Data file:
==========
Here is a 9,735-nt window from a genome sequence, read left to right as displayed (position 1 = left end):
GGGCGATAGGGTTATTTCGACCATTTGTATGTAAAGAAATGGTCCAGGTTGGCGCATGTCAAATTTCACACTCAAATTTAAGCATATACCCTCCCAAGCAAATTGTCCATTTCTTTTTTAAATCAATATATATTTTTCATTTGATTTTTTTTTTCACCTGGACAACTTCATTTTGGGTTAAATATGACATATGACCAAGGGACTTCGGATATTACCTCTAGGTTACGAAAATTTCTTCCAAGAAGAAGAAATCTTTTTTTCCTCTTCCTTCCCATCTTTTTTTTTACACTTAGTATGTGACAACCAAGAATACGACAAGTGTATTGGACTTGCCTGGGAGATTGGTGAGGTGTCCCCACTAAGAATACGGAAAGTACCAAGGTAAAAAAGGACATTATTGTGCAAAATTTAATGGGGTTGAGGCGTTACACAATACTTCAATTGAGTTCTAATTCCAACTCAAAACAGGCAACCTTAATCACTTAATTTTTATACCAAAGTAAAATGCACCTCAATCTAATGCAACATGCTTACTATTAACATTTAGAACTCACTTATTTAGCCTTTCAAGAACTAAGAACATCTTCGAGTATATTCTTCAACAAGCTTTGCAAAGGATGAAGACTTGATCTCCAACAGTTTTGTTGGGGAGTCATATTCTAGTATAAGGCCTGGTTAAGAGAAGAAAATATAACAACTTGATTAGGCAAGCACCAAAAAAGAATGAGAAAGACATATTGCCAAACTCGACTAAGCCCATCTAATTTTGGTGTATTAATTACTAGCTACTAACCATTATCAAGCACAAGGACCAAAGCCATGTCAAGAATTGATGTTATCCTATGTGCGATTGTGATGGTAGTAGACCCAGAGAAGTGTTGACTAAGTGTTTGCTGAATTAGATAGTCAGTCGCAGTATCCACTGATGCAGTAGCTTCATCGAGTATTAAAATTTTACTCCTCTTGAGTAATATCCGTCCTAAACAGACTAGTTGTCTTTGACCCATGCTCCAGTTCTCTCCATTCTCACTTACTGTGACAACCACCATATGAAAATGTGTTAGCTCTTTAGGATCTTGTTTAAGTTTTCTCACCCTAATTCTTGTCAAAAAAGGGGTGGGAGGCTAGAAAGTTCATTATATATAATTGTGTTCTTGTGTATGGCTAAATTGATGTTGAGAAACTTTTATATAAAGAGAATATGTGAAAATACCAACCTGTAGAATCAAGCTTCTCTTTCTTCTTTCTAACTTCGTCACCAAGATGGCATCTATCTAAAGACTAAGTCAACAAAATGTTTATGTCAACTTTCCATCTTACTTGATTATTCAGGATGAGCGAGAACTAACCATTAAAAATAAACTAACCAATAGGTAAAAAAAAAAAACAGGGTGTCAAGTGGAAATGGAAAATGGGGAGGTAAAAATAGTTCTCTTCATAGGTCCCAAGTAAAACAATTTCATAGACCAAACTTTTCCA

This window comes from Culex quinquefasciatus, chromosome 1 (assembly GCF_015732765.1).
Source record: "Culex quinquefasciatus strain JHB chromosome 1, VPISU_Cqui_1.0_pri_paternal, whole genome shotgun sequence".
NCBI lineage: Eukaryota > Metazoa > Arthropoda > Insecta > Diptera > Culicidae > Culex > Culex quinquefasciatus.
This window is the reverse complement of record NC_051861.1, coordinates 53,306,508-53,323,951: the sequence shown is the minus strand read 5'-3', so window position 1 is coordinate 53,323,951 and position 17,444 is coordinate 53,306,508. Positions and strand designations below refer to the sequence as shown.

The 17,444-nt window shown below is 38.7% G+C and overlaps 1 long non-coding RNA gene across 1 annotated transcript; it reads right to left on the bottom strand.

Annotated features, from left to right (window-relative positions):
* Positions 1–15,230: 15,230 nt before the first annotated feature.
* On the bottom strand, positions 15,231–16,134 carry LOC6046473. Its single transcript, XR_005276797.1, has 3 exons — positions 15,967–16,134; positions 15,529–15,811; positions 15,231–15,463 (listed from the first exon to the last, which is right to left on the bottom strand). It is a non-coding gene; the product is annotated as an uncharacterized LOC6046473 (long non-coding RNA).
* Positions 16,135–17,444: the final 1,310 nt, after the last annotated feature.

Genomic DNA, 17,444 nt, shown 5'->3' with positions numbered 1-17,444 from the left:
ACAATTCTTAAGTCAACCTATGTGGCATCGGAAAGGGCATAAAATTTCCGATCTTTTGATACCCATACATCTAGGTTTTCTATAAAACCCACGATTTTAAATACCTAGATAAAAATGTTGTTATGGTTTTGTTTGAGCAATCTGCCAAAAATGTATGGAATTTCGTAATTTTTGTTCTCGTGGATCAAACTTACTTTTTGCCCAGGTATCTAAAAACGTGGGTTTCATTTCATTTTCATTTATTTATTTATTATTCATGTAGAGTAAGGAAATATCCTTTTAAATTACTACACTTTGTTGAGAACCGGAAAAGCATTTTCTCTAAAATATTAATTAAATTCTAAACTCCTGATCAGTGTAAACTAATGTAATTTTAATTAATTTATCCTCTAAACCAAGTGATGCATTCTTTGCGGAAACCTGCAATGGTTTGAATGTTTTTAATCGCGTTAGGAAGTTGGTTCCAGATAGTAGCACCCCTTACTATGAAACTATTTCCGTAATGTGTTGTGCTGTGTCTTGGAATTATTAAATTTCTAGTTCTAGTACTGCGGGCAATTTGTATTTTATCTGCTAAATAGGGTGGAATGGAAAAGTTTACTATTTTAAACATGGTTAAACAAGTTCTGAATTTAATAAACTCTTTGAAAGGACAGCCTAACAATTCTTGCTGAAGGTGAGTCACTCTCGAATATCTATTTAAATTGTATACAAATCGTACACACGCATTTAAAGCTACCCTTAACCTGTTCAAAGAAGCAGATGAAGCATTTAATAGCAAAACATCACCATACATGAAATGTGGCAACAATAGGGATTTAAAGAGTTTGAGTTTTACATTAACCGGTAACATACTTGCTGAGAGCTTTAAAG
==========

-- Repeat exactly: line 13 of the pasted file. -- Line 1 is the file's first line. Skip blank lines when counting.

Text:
ACAATTCTTAAGTCAACCTATGTGGCATCGGAAAGGGCATAAAATTTCCGATCTTTTGATACCCATACATCTAGGTTTTCTATAAAACCCACGATTTTAAATACCTAGATAAAAATGTTGTTATGGTTTTGTTTGAGCAATCTGCCAAAAATGTATGGAATTTCGTAATTTTTGTTCTCGTGGATCAAACTTACTTTTTGCCCAGGTATCTAAAAACGTGGGTTTCATTTCATTTTCATTTATTTATTTATTATTCATGTAGAGTAAGGAAATATCCTTTTAAATTACTACACTTTGTTGAGAACCGGAAAAGCATTTTCTCTAAAATATTAATTAAATTCTAAACTCCTGATCAGTGTAAACTAATGTAATTTTAATTAATTTATCCTCTAAACCAAGTGATGCATTCTTTGCGGAAACCTGCAATGGTTTGAATGTTTTTAATCGCGTTAGGAAGTTGGTTCCAGATAGTAGCACCCCTTACTATGAAACTATTTCCGTAATGTGTTGTGCTGTGTCTTGGAATTATTAAATTTCTAGTTCTAGTACTGCGGGCAATTTGTATTTTATCTGCTAAATAGGGTGGAATGGAAAAGTTTACTATTTTAAACATGGTTAAACAAGTTCTGAATTTAATAAACTCTTTGAAAGGACAGCCTAACAATTCTTGCTGAAGGTGAGTCACTCTCGAATATCTATTTAAATTGTATACAAATCGTACACACGCATTTAAAGCTACCCTTAACCTGTTCAAAGAAGCAGATGAAGCATTTAATAGCAAAACATCACCATACATGAAATGTGGCAACAATAGGGATTTAAAGAGTTTGAGTTTTACATTAACCGGTAACATACTTGCTGAGAGCTTTAAAG